Timos Karpouzoglou has been with the Division since 2018, and is working closely with the KTH WaterCentre, where he previously was a research coordinator. His current research is focused on urban water infrastructure and is informed by social sciences and the humanities. In a new article, together with Jörgen Wallin (KTH) and Jesper Knutsson (Chalmers), Timos investigates how water demand globally exceeds over available water supply, and takes a closer look at the reuse of bathroom graywater for shower and bathroom sink hot water. The investigation focuses on water and energy savings, water treatment, economic benefit and investigates the main actors and institutions that are involved. “A multi-criteria analysis of building level graywater reuse for personal hygiene” was published in the 2021 December issue of Resources, Conservation & Recycling Advances.
Globally an increasing number of people are facing water scarcity. To address the challenge, measures to reduce water demand are investigated in the world. In the present paper, a novel approach to reuse bathroom graywater for shower and bathroom sink hot water is investigated. The investigation focuses on water and energy savings, water treatment, economic benefit and investigates the main actors and institutions that are involved.
The main results are that there is significant potential for water and energy savings with a positive economic benefit. Water savings of domestic hot water up to 91 % and energy savings up to 55 % were observed. The investigated treatment plant produces recycled graywater with a quality close to drinking water standards.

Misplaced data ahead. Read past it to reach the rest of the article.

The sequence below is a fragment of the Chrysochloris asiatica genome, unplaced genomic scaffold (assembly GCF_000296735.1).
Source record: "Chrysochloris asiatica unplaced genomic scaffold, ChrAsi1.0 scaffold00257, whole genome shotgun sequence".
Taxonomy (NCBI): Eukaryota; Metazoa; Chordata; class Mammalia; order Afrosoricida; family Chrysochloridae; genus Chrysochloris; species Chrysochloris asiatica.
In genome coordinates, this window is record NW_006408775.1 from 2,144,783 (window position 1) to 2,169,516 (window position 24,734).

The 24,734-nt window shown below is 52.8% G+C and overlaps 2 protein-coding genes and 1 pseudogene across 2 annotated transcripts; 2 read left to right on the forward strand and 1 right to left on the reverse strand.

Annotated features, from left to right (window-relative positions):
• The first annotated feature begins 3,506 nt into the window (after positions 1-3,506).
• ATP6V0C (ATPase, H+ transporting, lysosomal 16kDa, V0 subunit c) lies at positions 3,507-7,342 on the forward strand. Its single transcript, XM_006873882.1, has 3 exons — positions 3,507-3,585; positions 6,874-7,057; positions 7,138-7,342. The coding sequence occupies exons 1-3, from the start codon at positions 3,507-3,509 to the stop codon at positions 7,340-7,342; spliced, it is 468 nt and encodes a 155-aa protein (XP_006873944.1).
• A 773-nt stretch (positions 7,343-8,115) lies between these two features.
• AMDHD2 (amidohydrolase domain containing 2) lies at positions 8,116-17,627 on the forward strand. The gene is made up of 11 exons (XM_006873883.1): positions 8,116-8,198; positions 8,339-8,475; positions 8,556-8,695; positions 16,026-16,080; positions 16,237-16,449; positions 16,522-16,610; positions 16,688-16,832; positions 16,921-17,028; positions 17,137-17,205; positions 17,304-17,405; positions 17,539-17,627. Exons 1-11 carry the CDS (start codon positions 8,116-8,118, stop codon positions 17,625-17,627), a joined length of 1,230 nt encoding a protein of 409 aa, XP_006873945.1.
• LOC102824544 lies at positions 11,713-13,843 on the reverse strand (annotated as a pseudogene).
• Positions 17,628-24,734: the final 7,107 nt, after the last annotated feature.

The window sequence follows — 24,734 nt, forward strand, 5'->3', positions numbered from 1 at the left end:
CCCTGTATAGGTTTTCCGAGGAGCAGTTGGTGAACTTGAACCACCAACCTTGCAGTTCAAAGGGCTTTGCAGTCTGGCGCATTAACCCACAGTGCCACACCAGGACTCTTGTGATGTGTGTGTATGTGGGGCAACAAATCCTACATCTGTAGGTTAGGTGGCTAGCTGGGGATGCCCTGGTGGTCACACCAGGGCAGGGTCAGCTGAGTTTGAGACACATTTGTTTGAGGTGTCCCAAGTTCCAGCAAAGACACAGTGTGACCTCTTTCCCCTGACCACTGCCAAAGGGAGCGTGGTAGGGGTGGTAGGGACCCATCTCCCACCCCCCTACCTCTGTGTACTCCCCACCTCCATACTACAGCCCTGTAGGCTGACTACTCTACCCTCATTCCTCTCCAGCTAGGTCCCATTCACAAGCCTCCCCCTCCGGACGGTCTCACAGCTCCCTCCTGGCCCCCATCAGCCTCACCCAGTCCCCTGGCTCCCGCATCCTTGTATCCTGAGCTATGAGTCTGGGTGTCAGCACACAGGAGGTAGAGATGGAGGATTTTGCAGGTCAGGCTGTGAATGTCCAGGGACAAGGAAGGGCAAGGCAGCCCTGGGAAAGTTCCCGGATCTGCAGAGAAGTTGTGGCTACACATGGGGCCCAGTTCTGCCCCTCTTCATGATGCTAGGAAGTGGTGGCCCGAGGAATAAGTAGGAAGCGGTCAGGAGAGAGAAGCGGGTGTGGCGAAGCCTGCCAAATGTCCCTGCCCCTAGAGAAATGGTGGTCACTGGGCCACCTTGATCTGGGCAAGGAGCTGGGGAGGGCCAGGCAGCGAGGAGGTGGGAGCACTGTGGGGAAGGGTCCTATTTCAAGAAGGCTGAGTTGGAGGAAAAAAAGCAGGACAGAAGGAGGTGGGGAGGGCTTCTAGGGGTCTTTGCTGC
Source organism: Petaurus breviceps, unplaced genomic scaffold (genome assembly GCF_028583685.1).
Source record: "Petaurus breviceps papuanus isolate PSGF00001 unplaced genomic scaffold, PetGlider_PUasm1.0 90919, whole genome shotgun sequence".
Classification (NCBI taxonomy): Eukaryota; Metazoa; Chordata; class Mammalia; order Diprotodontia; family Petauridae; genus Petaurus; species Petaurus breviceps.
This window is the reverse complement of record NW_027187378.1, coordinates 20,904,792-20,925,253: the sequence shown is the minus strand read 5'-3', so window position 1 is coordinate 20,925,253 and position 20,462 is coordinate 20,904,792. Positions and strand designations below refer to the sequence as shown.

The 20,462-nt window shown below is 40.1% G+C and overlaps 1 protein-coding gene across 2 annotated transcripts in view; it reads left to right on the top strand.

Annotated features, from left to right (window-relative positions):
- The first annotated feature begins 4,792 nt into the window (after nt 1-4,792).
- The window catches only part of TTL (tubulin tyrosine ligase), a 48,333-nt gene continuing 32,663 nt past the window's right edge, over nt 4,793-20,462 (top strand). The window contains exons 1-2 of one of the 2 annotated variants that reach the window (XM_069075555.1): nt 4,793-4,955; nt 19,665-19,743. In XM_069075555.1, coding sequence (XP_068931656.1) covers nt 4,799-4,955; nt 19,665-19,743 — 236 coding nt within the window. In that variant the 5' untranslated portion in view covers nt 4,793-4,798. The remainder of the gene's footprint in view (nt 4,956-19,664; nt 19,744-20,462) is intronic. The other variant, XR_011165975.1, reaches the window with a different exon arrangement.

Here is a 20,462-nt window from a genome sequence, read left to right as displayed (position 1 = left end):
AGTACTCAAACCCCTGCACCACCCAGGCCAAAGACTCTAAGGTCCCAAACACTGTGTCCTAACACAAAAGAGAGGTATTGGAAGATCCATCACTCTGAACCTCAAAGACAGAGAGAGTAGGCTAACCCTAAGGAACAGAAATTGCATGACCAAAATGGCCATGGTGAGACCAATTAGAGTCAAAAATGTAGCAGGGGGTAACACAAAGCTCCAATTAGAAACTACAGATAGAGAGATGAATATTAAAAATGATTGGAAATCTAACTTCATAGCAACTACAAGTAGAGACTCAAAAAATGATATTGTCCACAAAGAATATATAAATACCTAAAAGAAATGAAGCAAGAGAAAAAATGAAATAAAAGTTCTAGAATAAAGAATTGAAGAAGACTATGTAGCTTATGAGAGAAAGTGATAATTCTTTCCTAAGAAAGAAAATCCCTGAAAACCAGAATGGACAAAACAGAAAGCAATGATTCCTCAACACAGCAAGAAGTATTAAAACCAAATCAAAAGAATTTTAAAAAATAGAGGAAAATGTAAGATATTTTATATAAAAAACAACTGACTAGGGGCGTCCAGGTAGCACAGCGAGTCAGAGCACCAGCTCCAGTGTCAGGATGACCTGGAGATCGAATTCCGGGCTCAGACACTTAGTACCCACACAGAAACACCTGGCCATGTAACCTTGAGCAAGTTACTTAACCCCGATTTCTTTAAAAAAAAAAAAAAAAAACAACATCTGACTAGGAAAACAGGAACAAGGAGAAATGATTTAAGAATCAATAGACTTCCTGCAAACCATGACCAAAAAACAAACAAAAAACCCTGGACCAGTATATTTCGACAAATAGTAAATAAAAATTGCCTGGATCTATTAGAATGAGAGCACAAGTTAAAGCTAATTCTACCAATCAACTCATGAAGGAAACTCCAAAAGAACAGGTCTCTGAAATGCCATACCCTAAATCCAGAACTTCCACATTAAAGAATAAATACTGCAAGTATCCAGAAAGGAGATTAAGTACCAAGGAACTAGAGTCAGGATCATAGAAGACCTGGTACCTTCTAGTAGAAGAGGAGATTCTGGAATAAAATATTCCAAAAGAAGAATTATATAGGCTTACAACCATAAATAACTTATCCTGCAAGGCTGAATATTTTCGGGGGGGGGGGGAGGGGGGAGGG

The investigation also presents that the reason for the positive economic benefit will depend on the utility tariffs. Therefore, two locations with different utility rate structures were investigated, Gothenburg, Sweden and Settle, USA. In Gothenburg, the utility cost for energy was the driver of economic benefit and in Seattle it was the water and wastewater cost that was the driver. The return of investment for the system and installation was shown to be 3.7 years in Gothenburg and 2.4 years in Seattle.
Graywater recovery, Graywater reuse, Heat recovery in graywater, Energy conservation, Water saving, Water reuse, Recycled water
Gott nytt år! – Happy New Year! After snow-induced Christmas and winter holidays, the division is slowly but surely bustling back into busy work mode.
Our Higher Seminar Series, the colloquium of our division, starts again in two weeks. We are very glad to announce thatAliaksandr Piahanau, Wenner-Gren postdoc at the division, will be presenting his ongoing research. His talk “TheGreat Energy Supply Crisis: Fuels & Politics in Central Europe, 1918–21″ will be given on 24 January at 13.15-14.45 Stockholm time. If you want to join us from outside KTH, please send an email to email@example.com before 10 am (CET) the day you wish to attend.